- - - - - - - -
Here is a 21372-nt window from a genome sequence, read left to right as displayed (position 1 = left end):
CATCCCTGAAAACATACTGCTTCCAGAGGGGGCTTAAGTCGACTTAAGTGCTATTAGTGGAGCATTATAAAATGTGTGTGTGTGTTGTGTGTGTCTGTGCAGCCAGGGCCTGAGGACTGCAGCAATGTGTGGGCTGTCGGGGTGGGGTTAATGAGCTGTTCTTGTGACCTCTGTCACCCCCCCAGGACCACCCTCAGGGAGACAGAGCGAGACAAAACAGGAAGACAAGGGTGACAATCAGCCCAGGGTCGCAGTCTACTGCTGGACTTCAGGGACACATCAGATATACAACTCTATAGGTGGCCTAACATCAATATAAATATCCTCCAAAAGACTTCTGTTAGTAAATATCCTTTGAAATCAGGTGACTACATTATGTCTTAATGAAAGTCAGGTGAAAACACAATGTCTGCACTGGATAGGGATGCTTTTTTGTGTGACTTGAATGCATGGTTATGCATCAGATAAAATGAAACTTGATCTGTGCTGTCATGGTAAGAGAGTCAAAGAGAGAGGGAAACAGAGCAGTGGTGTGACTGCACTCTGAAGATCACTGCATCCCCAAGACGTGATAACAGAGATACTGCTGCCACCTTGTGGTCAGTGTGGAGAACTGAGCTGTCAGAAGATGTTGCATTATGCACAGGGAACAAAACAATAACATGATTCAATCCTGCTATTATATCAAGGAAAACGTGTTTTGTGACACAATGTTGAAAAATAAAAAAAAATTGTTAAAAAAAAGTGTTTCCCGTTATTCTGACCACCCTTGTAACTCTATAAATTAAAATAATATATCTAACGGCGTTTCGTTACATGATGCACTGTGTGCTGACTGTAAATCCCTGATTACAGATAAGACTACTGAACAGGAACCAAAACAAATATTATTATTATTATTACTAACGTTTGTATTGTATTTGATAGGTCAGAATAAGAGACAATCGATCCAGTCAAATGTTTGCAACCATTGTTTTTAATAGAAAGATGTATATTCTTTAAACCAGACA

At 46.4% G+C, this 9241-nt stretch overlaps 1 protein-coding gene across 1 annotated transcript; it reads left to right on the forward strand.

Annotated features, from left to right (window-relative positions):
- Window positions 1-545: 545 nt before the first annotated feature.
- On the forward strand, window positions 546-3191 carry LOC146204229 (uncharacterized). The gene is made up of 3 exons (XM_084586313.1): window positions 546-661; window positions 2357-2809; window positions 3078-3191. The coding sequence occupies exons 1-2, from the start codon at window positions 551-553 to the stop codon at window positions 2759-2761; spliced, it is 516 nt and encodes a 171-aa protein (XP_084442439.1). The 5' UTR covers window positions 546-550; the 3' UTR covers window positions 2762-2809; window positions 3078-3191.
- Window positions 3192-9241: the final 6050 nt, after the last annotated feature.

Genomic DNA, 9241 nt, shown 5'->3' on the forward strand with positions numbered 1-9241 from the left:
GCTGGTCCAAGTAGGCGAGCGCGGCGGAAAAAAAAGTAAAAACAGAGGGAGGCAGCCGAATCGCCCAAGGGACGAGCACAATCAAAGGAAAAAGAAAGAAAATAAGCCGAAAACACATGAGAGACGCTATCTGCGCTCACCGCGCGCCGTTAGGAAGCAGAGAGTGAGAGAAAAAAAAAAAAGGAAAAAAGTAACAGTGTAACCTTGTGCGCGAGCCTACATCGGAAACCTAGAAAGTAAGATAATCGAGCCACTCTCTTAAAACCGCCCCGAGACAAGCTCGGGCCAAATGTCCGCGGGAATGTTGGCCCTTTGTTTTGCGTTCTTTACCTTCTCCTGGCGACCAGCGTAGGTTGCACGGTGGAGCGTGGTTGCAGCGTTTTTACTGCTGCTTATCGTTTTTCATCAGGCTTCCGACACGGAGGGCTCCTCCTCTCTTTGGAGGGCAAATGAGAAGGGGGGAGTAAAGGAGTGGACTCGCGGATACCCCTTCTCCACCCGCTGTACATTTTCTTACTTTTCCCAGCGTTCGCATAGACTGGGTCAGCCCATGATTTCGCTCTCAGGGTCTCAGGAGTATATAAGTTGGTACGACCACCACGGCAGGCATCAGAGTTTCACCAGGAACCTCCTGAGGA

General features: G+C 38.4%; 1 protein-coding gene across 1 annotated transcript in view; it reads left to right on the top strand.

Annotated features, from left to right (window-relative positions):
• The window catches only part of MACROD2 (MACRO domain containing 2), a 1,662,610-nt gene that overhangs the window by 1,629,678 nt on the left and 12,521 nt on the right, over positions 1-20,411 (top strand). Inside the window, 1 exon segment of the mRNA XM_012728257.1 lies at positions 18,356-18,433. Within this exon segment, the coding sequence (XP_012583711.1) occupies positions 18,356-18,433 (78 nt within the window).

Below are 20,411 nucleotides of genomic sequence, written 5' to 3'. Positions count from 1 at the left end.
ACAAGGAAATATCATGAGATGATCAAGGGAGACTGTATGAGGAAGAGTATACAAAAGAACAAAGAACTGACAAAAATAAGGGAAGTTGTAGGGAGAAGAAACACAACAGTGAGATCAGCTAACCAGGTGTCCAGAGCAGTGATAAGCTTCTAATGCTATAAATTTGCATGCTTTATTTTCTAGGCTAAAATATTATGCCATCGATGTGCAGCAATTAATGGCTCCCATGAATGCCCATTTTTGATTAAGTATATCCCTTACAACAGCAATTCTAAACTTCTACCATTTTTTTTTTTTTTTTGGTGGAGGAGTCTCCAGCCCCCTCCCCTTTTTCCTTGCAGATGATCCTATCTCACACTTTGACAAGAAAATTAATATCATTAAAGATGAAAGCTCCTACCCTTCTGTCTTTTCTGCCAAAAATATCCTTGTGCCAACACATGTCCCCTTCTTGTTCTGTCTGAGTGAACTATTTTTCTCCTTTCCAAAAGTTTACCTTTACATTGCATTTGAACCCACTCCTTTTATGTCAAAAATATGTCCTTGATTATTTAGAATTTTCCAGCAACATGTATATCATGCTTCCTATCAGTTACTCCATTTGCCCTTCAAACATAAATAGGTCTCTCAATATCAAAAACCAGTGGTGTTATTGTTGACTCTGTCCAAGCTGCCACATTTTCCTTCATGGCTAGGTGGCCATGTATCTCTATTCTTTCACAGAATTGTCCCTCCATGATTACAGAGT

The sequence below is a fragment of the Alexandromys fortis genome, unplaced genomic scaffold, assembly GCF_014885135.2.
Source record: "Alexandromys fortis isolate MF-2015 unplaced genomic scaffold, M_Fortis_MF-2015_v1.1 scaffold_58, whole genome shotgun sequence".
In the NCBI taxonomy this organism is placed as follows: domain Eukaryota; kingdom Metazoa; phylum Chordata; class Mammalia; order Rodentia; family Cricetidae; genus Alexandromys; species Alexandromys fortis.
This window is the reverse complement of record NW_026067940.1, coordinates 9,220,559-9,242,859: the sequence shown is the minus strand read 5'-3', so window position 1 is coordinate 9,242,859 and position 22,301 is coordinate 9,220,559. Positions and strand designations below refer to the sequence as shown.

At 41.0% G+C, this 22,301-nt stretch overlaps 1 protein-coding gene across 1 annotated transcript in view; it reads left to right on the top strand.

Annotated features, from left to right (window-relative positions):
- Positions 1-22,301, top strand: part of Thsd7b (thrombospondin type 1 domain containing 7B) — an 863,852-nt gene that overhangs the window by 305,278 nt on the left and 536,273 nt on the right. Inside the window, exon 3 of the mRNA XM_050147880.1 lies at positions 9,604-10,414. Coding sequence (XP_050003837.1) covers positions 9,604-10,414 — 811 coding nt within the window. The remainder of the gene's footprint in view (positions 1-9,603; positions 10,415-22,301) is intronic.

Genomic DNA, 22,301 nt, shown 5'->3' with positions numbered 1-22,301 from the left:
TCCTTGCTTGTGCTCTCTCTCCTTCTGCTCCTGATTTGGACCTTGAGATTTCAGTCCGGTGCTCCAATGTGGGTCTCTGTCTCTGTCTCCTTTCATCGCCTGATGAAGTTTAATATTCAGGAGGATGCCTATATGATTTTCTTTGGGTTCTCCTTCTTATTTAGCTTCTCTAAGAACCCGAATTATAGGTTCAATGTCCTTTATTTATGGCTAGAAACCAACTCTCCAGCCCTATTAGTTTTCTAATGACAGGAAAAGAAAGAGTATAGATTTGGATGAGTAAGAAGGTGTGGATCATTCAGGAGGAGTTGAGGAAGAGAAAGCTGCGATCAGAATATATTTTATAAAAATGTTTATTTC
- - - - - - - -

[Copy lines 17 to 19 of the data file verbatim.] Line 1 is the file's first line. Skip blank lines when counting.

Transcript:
In the NCBI taxonomy this organism is placed as follows: domain Eukaryota; kingdom Metazoa; phylum Chordata; class Mammalia; order Rodentia; family Cricetidae; genus Alexandromys; species Alexandromys fortis.
This window is the reverse complement of record NW_026067940.1, coordinates 9,220,559-9,242,859: the sequence shown is the minus strand read 5'-3', so window position 1 is coordinate 9,242,859 and position 22,301 is coordinate 9,220,559. Positions and strand designations below refer to the sequence as shown.

At 41.0% G+C, this 22,301-nt stretch overlaps 1 protein-coding gene across 1 annotated transcript in view; it reads left to right on the top strand.